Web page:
Mexican lawmakers on Wednesday approved legislation that would allow soldiers accused of committing crimes against non-military personnel to be tried in civilian courts.
Lower house lawmakers voted 428 to zero to approve the bill, which was passed by the Senate last week and will now be sent to President Enrique Pena Nieto to be signed into law.
Human rights groups have been lobbying for the changes for years and the Inter-American Court of Human Rights in 2009 had asked Mexico to reform its laws to end military jurisdiction for cases involving crimes against civilians.
Demand for reform grew after former President Felipe Calderon in late 2006 sent out the military to battle drug gangs, putting soldiers into closer contact with civilians.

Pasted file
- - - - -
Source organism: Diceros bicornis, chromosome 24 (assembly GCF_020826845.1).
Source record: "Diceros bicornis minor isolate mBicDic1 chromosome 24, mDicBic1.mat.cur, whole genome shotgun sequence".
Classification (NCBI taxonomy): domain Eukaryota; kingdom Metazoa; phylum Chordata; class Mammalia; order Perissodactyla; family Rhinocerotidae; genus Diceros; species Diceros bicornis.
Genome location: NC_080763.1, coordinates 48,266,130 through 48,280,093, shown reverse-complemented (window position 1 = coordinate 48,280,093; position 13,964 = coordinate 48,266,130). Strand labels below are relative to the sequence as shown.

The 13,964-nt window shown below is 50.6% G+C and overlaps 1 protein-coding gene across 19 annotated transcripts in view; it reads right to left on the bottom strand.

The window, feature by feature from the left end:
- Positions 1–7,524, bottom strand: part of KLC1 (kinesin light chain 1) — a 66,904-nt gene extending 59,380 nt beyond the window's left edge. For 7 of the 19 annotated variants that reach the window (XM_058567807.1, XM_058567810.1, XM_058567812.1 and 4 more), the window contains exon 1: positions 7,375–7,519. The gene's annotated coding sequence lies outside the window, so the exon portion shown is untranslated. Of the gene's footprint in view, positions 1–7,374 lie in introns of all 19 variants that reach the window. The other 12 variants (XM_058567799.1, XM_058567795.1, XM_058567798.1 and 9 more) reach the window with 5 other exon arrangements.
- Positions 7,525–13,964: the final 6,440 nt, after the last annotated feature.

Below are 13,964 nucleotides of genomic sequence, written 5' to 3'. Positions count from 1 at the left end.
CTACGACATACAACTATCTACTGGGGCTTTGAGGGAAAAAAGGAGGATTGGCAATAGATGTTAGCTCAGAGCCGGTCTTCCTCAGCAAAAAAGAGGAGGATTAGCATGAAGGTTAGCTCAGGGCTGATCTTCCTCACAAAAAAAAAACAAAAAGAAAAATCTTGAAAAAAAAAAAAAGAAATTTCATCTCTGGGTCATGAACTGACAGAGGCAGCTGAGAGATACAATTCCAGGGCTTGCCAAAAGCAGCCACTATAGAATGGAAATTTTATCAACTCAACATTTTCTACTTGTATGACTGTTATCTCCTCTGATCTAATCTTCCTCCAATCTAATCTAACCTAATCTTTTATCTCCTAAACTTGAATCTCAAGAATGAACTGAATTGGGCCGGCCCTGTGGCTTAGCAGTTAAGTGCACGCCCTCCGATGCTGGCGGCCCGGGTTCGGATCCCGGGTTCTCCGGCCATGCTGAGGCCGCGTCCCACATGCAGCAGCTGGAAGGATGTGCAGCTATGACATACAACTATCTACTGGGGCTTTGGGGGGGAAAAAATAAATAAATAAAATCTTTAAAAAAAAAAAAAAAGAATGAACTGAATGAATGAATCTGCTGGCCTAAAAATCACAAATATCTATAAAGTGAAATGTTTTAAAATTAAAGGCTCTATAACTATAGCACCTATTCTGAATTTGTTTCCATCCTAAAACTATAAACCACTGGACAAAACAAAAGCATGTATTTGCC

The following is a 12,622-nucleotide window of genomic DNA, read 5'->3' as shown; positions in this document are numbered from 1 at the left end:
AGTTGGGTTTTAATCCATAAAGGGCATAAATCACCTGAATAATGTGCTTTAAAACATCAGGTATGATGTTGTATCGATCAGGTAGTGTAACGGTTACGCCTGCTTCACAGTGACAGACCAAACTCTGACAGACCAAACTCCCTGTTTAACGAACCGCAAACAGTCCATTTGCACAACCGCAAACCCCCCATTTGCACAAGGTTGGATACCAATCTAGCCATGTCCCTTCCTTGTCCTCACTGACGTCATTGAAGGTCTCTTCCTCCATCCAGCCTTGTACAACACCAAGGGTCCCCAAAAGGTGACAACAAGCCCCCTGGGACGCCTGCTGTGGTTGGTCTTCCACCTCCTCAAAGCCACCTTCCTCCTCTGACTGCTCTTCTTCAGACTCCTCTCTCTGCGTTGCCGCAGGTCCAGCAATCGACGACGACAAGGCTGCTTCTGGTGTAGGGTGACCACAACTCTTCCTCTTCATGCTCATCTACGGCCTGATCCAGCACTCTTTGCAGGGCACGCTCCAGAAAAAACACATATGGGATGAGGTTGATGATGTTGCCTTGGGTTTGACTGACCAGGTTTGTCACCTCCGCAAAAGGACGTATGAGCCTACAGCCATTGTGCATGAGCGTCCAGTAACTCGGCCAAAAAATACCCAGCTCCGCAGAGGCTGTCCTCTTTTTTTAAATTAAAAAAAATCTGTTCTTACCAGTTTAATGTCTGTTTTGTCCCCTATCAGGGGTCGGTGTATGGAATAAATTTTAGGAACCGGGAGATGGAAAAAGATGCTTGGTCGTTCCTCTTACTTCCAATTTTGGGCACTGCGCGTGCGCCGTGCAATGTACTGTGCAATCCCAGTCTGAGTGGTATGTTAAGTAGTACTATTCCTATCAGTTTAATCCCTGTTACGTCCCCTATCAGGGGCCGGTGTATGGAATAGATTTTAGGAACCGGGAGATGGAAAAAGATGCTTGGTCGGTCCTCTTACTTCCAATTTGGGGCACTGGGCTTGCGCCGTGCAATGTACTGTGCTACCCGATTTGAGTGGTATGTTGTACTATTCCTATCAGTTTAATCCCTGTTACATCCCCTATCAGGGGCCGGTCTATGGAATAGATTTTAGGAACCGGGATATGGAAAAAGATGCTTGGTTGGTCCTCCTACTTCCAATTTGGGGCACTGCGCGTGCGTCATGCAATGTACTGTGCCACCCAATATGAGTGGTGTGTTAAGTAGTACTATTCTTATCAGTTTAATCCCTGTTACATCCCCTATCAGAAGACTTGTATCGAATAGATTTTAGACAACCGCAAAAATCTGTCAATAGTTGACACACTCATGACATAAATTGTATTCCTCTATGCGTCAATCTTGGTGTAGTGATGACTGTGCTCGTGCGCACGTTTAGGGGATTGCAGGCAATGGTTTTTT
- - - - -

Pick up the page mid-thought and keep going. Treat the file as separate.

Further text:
Soldiers have been accused of illegal detentions, torture and killing civilians at checkpoints, among other abuses, as they carried out policing actions and operations against the gangs across the country.
Mexico’s armed forces opened nearly 5,000 investigations into criminal wrongdoing by soldiers against civilians between January 2007 and April 2012, but only 38 ended in sentencing, according to Human Rights Watch.
Mexico’s Supreme Court in 2012 ruled that laws requiring military trials were unconstitutional since they failed to offer civilian victims of military human rights abuses recourse to the federal justice system.
(Reporting by Michael O’Boyle; Editing by Ken Wills)
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